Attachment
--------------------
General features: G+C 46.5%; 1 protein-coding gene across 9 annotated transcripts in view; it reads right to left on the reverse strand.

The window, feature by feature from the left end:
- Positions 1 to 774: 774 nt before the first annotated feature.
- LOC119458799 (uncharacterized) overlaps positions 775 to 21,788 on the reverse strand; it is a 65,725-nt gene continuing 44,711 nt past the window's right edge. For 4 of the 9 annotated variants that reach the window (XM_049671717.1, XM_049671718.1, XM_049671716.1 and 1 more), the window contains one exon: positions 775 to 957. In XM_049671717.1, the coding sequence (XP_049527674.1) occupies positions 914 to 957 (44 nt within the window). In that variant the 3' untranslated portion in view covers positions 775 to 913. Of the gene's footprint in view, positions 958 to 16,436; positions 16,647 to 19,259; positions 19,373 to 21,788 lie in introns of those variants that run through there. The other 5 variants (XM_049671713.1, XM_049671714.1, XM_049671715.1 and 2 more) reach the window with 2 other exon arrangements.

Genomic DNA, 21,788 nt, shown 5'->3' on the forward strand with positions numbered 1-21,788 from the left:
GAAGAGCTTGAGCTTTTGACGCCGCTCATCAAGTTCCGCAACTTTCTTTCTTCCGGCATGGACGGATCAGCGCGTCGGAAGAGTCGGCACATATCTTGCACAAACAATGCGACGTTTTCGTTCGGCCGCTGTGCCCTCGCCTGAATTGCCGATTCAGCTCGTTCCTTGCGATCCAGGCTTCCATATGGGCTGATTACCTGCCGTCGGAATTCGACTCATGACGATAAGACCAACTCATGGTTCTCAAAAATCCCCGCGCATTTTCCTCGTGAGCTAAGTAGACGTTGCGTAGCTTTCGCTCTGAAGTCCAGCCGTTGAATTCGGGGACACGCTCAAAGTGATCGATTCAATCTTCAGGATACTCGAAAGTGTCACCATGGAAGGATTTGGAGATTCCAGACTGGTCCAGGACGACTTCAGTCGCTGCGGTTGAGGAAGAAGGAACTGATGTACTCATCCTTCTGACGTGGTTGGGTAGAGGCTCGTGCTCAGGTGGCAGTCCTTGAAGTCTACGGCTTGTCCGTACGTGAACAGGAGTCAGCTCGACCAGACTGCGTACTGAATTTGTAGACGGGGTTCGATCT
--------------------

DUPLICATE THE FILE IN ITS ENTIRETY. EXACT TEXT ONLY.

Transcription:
General features: G+C 46.5%; 1 protein-coding gene across 9 annotated transcripts in view; it reads right to left on the reverse strand.

The window, feature by feature from the left end:
- Positions 1 to 774: 774 nt before the first annotated feature.
- LOC119458799 (uncharacterized) overlaps positions 775 to 21,788 on the reverse strand; it is a 65,725-nt gene continuing 44,711 nt past the window's right edge. For 4 of the 9 annotated variants that reach the window (XM_049671717.1, XM_049671718.1, XM_049671716.1 and 1 more), the window contains one exon: positions 775 to 957. In XM_049671717.1, the coding sequence (XP_049527674.1) occupies positions 914 to 957 (44 nt within the window). In that variant the 3' untranslated portion in view covers positions 775 to 913. Of the gene's footprint in view, positions 958 to 16,436; positions 16,647 to 19,259; positions 19,373 to 21,788 lie in introns of those variants that run through there. The other 5 variants (XM_049671713.1, XM_049671714.1, XM_049671715.1 and 2 more) reach the window with 2 other exon arrangements.

Genomic DNA, 21,788 nt, shown 5'->3' on the forward strand with positions numbered 1-21,788 from the left:
GAAGAGCTTGAGCTTTTGACGCCGCTCATCAAGTTCCGCAACTTTCTTTCTTCCGGCATGGACGGATCAGCGCGTCGGAAGAGTCGGCACATATCTTGCACAAACAATGCGACGTTTTCGTTCGGCCGCTGTGCCCTCGCCTGAATTGCCGATTCAGCTCGTTCCTTGCGATCCAGGCTTCCATATGGGCTGATTACCTGCCGTCGGAATTCGACTCATGACGATAAGACCAACTCATGGTTCTCAAAAATCCCCGCGCATTTTCCTCGTGAGCTAAGTAGACGTTGCGTAGCTTTCGCTCTGAAGTCCAGCCGTTGAATTCGGGGACACGCTCAAAGTGATCGATTCAATCTTCAGGATACTCGAAAGTGTCACCATGGAAGGATTTGGAGATTCCAGACTGGTCCAGGACGACTTCAGTCGCTGCGGTTGAGGAAGAAGGAACTGATGTACTCATCCTTCTGACGTGGTTGGGTAGAGGCTCGTGCTCAGGTGGCAGTCCTTGAAGTCTACGGCTTGTCCGTACGTGAACAGGAGTCAGCTCGACCAGACTGCGTACTGAATTTGTAGACGGGGTTCGATCT